When Louise's husband, Adrien, leaves her for his father's lover, Paula, a surgically enhanced model, the troubled young Parisian editor finds the joy has been sucked out of her life. The daughter of Bernard-Henri Lévy, the author (The Rendezvous) evokes the misery of heartache and unsentimentally conveys her protagonist's hollow sense of desolation in stylized, fragmentary prose. ("Into the trash with all secondhand pre-used words, it's like my heart, and my body, they're also secondhand, they've also loved, suffered, so what?") As the narrative progresses, seamlessly moving between the present and Louise's recollections of her fraught marriage, she slowly begins to see Adrien for the belittling, controlling and vain miscreant he was during their time together. Adding to the list of Louise's sorrows is the death of her beloved grandmother as well as the long-undetected cancer threatening her mother's life, but romance with Pablo, a devoted Spaniard, buoys her spirits. A delicious cynicism creeps onto every page as Louise recounts her dysfunctional marriage, her addiction to amphetamines and battles with low self-esteem. Lévy's memorable if neurotic protagonist proves loveable despite her many flaws, and the novel is distinguished by that particularly intriguing brand of French fatalism. (Oct. 1)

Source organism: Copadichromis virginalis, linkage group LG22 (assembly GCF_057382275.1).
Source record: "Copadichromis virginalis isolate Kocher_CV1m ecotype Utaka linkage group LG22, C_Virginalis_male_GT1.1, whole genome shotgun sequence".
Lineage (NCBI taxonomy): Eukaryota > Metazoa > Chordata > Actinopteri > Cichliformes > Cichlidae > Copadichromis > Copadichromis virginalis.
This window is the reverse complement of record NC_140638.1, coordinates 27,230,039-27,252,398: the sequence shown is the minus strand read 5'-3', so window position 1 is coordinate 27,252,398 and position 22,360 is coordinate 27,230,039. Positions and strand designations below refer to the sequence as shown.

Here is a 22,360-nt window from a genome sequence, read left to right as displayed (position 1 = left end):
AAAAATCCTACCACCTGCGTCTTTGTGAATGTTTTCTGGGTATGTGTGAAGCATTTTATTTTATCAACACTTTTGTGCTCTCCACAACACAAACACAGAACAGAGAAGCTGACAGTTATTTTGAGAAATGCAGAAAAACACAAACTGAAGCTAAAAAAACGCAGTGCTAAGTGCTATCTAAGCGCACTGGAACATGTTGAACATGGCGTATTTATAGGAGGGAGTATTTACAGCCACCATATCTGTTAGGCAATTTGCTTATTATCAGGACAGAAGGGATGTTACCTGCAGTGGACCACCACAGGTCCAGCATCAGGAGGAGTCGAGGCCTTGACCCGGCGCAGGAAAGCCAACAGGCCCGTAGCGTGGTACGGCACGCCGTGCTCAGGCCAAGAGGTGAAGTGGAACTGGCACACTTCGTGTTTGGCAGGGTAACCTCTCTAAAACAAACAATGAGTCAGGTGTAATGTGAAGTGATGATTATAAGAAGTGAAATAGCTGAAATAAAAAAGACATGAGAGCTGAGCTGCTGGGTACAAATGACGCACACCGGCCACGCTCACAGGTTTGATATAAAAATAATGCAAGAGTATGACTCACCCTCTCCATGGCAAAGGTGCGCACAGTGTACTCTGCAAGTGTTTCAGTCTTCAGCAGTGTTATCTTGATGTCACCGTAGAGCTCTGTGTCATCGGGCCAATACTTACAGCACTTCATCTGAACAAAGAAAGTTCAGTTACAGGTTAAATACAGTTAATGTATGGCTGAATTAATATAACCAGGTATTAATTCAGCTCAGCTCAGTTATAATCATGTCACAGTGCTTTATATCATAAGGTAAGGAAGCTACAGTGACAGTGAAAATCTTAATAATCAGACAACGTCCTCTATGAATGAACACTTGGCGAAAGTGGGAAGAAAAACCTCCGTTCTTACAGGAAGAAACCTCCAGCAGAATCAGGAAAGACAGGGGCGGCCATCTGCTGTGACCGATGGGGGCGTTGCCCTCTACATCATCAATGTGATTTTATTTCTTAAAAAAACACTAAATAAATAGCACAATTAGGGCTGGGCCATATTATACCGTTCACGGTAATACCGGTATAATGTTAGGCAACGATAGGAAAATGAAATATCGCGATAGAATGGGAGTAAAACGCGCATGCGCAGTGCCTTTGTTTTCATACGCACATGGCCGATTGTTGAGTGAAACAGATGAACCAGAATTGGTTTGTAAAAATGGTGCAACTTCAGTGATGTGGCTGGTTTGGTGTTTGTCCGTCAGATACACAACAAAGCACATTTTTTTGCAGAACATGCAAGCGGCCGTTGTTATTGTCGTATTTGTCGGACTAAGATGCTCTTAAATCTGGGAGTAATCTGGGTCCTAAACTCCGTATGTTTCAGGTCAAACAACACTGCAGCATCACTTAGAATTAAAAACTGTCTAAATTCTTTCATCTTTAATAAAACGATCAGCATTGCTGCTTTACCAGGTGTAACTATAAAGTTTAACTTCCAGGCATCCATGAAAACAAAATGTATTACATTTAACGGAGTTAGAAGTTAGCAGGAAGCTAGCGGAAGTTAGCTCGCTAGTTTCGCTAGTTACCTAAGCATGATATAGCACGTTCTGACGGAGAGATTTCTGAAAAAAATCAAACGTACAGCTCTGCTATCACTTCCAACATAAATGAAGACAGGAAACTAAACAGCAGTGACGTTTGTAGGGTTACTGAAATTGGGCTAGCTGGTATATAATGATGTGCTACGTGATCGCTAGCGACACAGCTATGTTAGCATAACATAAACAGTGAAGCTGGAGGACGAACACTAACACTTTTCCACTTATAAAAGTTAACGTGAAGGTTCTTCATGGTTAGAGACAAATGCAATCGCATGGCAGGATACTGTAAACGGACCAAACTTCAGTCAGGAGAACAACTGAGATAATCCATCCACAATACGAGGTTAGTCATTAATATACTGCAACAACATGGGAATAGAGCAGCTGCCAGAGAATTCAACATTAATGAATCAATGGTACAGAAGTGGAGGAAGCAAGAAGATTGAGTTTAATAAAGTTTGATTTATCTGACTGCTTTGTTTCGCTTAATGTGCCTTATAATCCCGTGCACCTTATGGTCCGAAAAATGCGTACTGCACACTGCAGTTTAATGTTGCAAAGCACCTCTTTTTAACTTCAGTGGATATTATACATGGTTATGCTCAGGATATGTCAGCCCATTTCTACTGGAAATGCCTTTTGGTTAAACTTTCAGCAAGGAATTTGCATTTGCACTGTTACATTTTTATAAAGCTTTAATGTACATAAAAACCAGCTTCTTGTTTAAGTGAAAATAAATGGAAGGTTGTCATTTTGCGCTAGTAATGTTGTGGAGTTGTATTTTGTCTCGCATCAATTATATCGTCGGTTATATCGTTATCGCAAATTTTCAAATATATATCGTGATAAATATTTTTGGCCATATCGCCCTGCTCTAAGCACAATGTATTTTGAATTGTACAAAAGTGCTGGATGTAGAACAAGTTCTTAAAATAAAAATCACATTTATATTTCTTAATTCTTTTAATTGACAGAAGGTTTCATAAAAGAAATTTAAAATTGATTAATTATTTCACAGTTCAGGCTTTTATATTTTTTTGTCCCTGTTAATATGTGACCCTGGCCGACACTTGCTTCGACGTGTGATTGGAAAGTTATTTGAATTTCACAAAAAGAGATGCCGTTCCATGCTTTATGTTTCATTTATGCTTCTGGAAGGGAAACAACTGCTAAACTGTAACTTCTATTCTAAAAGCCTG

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“A sensation in France last year, this novel from Lévy manages the impossible, combining the plot of a made-for-TV-movie with language worthy of a feminist philosopher-poet.... this beautifully written novel deserves attention.... Lévy’s prose is luminous and the novel is a marvel of construction.”
—Kirkus Reviews, Starred Review